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Ultraprints from this series are available on request here

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Comments

  1. You raised $2.4m in print sales for charity!! Holy cow bloody well done Ming you must have been over the moon!

  2. MajorLeeg says:

    Hey Ming,
    I’ve used many of the available Canon EF mount lenses recently on a 7D body, which as I recall has a pixel-pitch close to your new 5DSR body (though obviously on a smaller APS-C sensor).
    Based on all the reviews, and my own experience, I thought I’d recommend a couple additional lenses, though it sounds like you’re already pretty well covered w/ the adapted Nikon mount glass.
    Anyway, you’ve already mentioned the 17mm and 24mm TS lenses, and the 40mm STM. Here are a few other relatively afordable fixed focal lenses that should meet your very high standards, with some limitations:

    – EF 100mm f2.8 L I.S. USM Macro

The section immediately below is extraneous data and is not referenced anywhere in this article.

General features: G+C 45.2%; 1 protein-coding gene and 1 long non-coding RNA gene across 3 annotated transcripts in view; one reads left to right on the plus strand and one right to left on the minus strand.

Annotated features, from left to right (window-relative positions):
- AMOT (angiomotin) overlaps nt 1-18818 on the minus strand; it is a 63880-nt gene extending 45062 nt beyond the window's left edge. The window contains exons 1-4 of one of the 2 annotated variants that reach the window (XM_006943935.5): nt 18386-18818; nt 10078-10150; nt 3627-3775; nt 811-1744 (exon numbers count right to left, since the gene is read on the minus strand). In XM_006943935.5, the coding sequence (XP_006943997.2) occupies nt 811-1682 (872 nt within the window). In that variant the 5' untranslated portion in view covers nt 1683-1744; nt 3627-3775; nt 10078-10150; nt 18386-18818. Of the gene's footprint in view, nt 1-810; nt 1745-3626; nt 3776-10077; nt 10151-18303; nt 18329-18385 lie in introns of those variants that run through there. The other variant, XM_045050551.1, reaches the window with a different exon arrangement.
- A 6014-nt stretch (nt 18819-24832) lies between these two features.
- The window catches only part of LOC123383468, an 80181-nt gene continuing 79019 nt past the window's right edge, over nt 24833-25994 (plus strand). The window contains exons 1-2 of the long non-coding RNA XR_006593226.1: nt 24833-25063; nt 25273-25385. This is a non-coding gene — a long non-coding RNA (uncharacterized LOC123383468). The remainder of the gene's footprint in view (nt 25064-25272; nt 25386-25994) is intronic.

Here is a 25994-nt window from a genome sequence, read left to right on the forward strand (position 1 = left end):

– EF 35mm f2 I.S. USM (I know, you prefer 28mm).
    – EF 200mm f2.8L USM, w/ Canon accessory tripod collar, if you need the AF.
    – EF 400mm f5.6L USM, if you ever need something that long.
    – Surprise, the Nikkor 55mm F2.8 Micro AIS w/ adapter is awesome for macro, and very cheap. Maybe the best of all these recommendations, along with the 100mmL Macro.
    – EF 50mm f1.4 USM, but only at or above f5.6. (I know,you have the Otus, but this is AF, and cheap) . Alternately, the new 50mm f1.8 STM, for all the same reasons, and w/ the same limitations. That one is really cheap, and should AF very accurately.